IOWA CITY — He calls his mom a “guardian angel.” His goals are all team-oriented. He’d love to tell his doubters what he thinks but leaves it at what happens on the field.
Iowa running back Adam Robinson says all the right stuff. Take this quote about his mom, Sally, who raised him in a single-parent household in Des Moines.
“She’s wonderful,” the sophomore said Tuesday. “She’s my guardian angel. She raised me by herself, single-parent home. She always provided for me and gave me what I wanted. She worked long hours, tough hours.
“That in itself speaks volumes about her character and her work ethic.”
Take this thought on his doubters. There are a few, even in the wake of his start to the 2010 season.
Robinson is fourth in the Big Ten with 623 yards. His eight touchdown runs are tied for fourth in the league. His 129 carries are third.
Remember, Robinson is Iowa’s last experienced back. It’s Robinson and then freshmen Marcus Coker and Brad Rogers. The duo had a nice showing against Ball State and haven’t carried the ball since. Fans clamor to see them. They worry about Robinson’s durability, a valid concern given Robinson’s 5-foot-9, 200 pounds.
Robinson says all the right stuff, does all the right stuff.
He hears the calls for the backups. It just makes the chip on this shoulder that much deeper.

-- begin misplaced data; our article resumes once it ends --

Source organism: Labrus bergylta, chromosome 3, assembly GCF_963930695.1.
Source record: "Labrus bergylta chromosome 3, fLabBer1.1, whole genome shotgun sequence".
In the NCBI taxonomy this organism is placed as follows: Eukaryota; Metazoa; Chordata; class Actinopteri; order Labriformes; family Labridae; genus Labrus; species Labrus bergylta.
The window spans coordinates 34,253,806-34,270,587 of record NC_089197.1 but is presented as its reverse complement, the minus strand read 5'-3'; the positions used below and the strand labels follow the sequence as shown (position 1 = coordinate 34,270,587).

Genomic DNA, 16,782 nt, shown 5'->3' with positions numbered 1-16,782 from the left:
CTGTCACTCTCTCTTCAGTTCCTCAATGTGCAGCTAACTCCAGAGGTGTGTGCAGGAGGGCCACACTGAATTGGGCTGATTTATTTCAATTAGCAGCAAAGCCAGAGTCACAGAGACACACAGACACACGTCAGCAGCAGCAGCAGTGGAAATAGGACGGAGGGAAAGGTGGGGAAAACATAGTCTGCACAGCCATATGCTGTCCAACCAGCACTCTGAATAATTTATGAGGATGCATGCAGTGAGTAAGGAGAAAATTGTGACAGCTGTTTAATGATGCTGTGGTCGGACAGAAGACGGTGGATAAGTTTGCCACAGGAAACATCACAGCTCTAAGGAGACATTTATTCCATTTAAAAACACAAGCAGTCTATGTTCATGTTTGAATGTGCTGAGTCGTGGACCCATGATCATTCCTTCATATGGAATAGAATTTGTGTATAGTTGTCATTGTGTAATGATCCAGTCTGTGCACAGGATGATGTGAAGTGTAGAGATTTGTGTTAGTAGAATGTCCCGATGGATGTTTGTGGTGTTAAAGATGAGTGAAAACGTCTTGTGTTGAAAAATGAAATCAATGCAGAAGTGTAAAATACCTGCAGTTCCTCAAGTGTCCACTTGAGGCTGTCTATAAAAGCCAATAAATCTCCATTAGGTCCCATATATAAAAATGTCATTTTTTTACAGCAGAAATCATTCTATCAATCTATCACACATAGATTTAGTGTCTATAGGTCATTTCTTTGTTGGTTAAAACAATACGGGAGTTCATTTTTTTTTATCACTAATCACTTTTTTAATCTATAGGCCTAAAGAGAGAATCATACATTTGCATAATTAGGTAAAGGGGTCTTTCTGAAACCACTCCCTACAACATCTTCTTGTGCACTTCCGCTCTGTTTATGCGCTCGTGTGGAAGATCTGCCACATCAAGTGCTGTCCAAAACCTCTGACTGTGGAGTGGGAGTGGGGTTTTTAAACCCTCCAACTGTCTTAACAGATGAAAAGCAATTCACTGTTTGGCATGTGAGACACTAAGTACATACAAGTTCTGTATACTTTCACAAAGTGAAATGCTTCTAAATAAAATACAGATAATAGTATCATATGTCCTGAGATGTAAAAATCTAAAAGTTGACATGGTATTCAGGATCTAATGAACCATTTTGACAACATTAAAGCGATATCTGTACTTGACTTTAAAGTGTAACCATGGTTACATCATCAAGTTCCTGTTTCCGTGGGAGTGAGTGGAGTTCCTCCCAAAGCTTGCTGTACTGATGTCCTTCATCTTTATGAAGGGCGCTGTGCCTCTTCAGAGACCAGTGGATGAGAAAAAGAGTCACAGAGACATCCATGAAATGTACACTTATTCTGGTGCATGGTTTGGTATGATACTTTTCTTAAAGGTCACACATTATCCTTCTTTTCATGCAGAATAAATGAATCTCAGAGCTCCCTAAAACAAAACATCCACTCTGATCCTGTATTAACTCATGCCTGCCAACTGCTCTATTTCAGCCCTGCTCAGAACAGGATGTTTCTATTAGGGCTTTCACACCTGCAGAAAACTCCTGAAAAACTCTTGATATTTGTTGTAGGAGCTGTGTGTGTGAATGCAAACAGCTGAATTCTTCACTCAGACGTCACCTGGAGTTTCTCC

“It kind of annoys me sometimes, because I get the feeling that I’m not good enough,” Robinson said. “When I’ve had a good game, people are still looking for something else, somethign bigger, something better. It kind of annoys me, but then I think back to, ‘hey, I’m in here doing it and they’re not.’”
You never know.
Robinson’s story at Iowa in a paragraph goes late grayshirt recruit to late full scholarship out of Des Moines Lincoln to short stint at safety in spring ’09 to redshirt freshman backup to starter to the Hawkeyes’ last running back standing.
Robinson was once off to Northern Iowa. Saturday, he’ll be the counterpart to Wisconsin’s feted running back duo of John Clay and James White when the No. 13 Hawkeyes (5-1, 2-0 Big Ten) host No. 10 Wisconsin (6-1, 2-1).
Clay (113.7 yards a game) and White (80.0), both of whom were heavily recruited by Iowa, are one of just two running back duos nationally to each average at least 80 yards a game.
Robinson is not the headliner here. But that’s OK. He says the perfect thing, again.
“I’m just thankful to be in the position I am,” Robinson said. “John Clay and James White, they’re great backs. They deserve all the credit and accolades they get. I’m more concerned about helping the Hawkeyes.
“I’m not worried about what anyone on the outside thinks about me. I’m worried about what my team thinks about me.”
You never know.
Iowa certainly didn’t know, coach Kirk Ferentz admitted Tuesday, when it came to Robinson.
“You never know, you never know,” Ferentz said. “If we knew, we probably would’ve offered him a scholarship sooner, if we knew what we had.”